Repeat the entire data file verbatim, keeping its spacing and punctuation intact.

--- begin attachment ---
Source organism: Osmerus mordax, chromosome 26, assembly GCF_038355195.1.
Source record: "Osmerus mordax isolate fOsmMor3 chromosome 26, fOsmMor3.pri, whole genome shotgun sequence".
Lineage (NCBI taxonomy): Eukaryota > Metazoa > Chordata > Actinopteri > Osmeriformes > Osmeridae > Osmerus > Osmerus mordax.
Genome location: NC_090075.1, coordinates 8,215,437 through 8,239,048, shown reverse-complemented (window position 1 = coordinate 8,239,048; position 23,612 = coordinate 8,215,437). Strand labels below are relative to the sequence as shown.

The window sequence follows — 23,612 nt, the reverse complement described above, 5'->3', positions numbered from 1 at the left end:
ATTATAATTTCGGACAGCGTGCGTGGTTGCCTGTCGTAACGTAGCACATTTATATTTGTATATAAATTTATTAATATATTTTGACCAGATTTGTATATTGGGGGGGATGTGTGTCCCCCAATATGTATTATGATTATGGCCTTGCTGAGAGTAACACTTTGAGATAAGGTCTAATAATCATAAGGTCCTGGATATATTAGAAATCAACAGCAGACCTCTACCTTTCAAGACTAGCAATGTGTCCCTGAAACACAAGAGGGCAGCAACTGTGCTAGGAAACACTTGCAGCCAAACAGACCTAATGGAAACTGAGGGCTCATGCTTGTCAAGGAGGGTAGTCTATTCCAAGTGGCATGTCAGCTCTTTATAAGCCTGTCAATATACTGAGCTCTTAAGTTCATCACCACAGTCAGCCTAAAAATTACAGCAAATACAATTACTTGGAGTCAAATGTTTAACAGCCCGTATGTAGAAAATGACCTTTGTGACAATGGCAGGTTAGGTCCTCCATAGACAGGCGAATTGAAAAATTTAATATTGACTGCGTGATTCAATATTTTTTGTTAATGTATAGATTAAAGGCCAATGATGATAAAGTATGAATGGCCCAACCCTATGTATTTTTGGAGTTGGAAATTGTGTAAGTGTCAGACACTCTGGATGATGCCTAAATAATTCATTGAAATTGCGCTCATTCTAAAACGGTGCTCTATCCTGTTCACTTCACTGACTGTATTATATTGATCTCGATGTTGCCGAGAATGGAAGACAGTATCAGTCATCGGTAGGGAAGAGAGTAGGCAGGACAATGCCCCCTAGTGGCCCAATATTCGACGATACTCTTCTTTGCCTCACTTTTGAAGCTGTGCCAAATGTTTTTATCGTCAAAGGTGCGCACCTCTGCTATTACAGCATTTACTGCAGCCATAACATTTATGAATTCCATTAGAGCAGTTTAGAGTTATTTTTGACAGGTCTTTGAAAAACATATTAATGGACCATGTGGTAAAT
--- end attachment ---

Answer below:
Source organism: Osmerus mordax, chromosome 26, assembly GCF_038355195.1.
Source record: "Osmerus mordax isolate fOsmMor3 chromosome 26, fOsmMor3.pri, whole genome shotgun sequence".
Lineage (NCBI taxonomy): Eukaryota > Metazoa > Chordata > Actinopteri > Osmeriformes > Osmeridae > Osmerus > Osmerus mordax.
Genome location: NC_090075.1, coordinates 8,215,437 through 8,239,048, shown reverse-complemented (window position 1 = coordinate 8,239,048; position 23,612 = coordinate 8,215,437). Strand labels below are relative to the sequence as shown.

The window sequence follows — 23,612 nt, the reverse complement described above, 5'->3', positions numbered from 1 at the left end:
ATTATAATTTCGGACAGCGTGCGTGGTTGCCTGTCGTAACGTAGCACATTTATATTTGTATATAAATTTATTAATATATTTTGACCAGATTTGTATATTGGGGGGGATGTGTGTCCCCCAATATGTATTATGATTATGGCCTTGCTGAGAGTAACACTTTGAGATAAGGTCTAATAATCATAAGGTCCTGGATATATTAGAAATCAACAGCAGACCTCTACCTTTCAAGACTAGCAATGTGTCCCTGAAACACAAGAGGGCAGCAACTGTGCTAGGAAACACTTGCAGCCAAACAGACCTAATGGAAACTGAGGGCTCATGCTTGTCAAGGAGGGTAGTCTATTCCAAGTGGCATGTCAGCTCTTTATAAGCCTGTCAATATACTGAGCTCTTAAGTTCATCACCACAGTCAGCCTAAAAATTACAGCAAATACAATTACTTGGAGTCAAATGTTTAACAGCCCGTATGTAGAAAATGACCTTTGTGACAATGGCAGGTTAGGTCCTCCATAGACAGGCGAATTGAAAAATTTAATATTGACTGCGTGATTCAATATTTTTTGTTAATGTATAGATTAAAGGCCAATGATGATAAAGTATGAATGGCCCAACCCTATGTATTTTTGGAGTTGGAAATTGTGTAAGTGTCAGACACTCTGGATGATGCCTAAATAATTCATTGAAATTGCGCTCATTCTAAAACGGTGCTCTATCCTGTTCACTTCACTGACTGTATTATATTGATCTCGATGTTGCCGAGAATGGAAGACAGTATCAGTCATCGGTAGGGAAGAGAGTAGGCAGGACAATGCCCCCTAGTGGCCCAATATTCGACGATACTCTTCTTTGCCTCACTTTTGAAGCTGTGCCAAATGTTTTTATCGTCAAAGGTGCGCACCTCTGCTATTACAGCATTTACTGCAGCCATAACATTTATGAATTCCATTAGAGCAGTTTAGAGTTATTTTTGACAGGTCTTTGAAAAACATATTAATGGACCATGTGGTAAAT